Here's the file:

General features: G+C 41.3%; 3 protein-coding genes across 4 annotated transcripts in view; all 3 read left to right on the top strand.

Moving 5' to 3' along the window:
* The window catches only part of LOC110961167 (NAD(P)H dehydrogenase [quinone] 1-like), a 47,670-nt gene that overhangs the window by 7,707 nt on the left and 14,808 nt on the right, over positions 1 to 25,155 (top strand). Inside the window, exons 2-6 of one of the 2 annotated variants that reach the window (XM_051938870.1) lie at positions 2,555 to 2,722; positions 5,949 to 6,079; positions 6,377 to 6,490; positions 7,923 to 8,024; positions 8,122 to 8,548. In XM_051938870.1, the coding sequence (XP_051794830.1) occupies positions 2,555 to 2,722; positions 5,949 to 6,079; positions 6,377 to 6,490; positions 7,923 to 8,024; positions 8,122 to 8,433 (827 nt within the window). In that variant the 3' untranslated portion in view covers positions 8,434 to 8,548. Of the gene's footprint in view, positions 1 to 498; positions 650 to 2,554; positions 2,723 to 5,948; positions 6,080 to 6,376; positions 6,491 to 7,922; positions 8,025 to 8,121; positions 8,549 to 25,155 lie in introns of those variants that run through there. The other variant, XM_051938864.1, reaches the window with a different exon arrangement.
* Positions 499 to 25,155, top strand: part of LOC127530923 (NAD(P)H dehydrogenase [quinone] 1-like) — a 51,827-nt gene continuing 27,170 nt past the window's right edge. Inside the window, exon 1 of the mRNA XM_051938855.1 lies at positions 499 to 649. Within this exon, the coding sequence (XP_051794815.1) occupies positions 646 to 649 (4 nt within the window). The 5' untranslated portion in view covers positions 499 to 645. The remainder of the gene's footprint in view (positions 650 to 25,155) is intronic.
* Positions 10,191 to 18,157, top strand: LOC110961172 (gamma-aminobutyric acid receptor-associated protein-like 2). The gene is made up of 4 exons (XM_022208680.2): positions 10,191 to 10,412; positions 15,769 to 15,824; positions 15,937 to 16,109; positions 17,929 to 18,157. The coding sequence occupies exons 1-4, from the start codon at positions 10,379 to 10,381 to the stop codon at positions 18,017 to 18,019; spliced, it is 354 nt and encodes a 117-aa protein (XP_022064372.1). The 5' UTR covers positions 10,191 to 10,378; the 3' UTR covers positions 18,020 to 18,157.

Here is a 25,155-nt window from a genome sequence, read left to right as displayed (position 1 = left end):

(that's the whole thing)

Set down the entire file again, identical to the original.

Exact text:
General features: G+C 41.3%; 3 protein-coding genes across 4 annotated transcripts in view; all 3 read left to right on the top strand.

Moving 5' to 3' along the window:
* The window catches only part of LOC110961167 (NAD(P)H dehydrogenase [quinone] 1-like), a 47,670-nt gene that overhangs the window by 7,707 nt on the left and 14,808 nt on the right, over positions 1 to 25,155 (top strand). Inside the window, exons 2-6 of one of the 2 annotated variants that reach the window (XM_051938870.1) lie at positions 2,555 to 2,722; positions 5,949 to 6,079; positions 6,377 to 6,490; positions 7,923 to 8,024; positions 8,122 to 8,548. In XM_051938870.1, the coding sequence (XP_051794830.1) occupies positions 2,555 to 2,722; positions 5,949 to 6,079; positions 6,377 to 6,490; positions 7,923 to 8,024; positions 8,122 to 8,433 (827 nt within the window). In that variant the 3' untranslated portion in view covers positions 8,434 to 8,548. Of the gene's footprint in view, positions 1 to 498; positions 650 to 2,554; positions 2,723 to 5,948; positions 6,080 to 6,376; positions 6,491 to 7,922; positions 8,025 to 8,121; positions 8,549 to 25,155 lie in introns of those variants that run through there. The other variant, XM_051938864.1, reaches the window with a different exon arrangement.
* Positions 499 to 25,155, top strand: part of LOC127530923 (NAD(P)H dehydrogenase [quinone] 1-like) — a 51,827-nt gene continuing 27,170 nt past the window's right edge. Inside the window, exon 1 of the mRNA XM_051938855.1 lies at positions 499 to 649. Within this exon, the coding sequence (XP_051794815.1) occupies positions 646 to 649 (4 nt within the window). The 5' untranslated portion in view covers positions 499 to 645. The remainder of the gene's footprint in view (positions 650 to 25,155) is intronic.
* Positions 10,191 to 18,157, top strand: LOC110961172 (gamma-aminobutyric acid receptor-associated protein-like 2). The gene is made up of 4 exons (XM_022208680.2): positions 10,191 to 10,412; positions 15,769 to 15,824; positions 15,937 to 16,109; positions 17,929 to 18,157. The coding sequence occupies exons 1-4, from the start codon at positions 10,379 to 10,381 to the stop codon at positions 18,017 to 18,019; spliced, it is 354 nt and encodes a 117-aa protein (XP_022064372.1). The 5' UTR covers positions 10,191 to 10,378; the 3' UTR covers positions 18,020 to 18,157.

Here is a 25,155-nt window from a genome sequence, read left to right as displayed (position 1 = left end):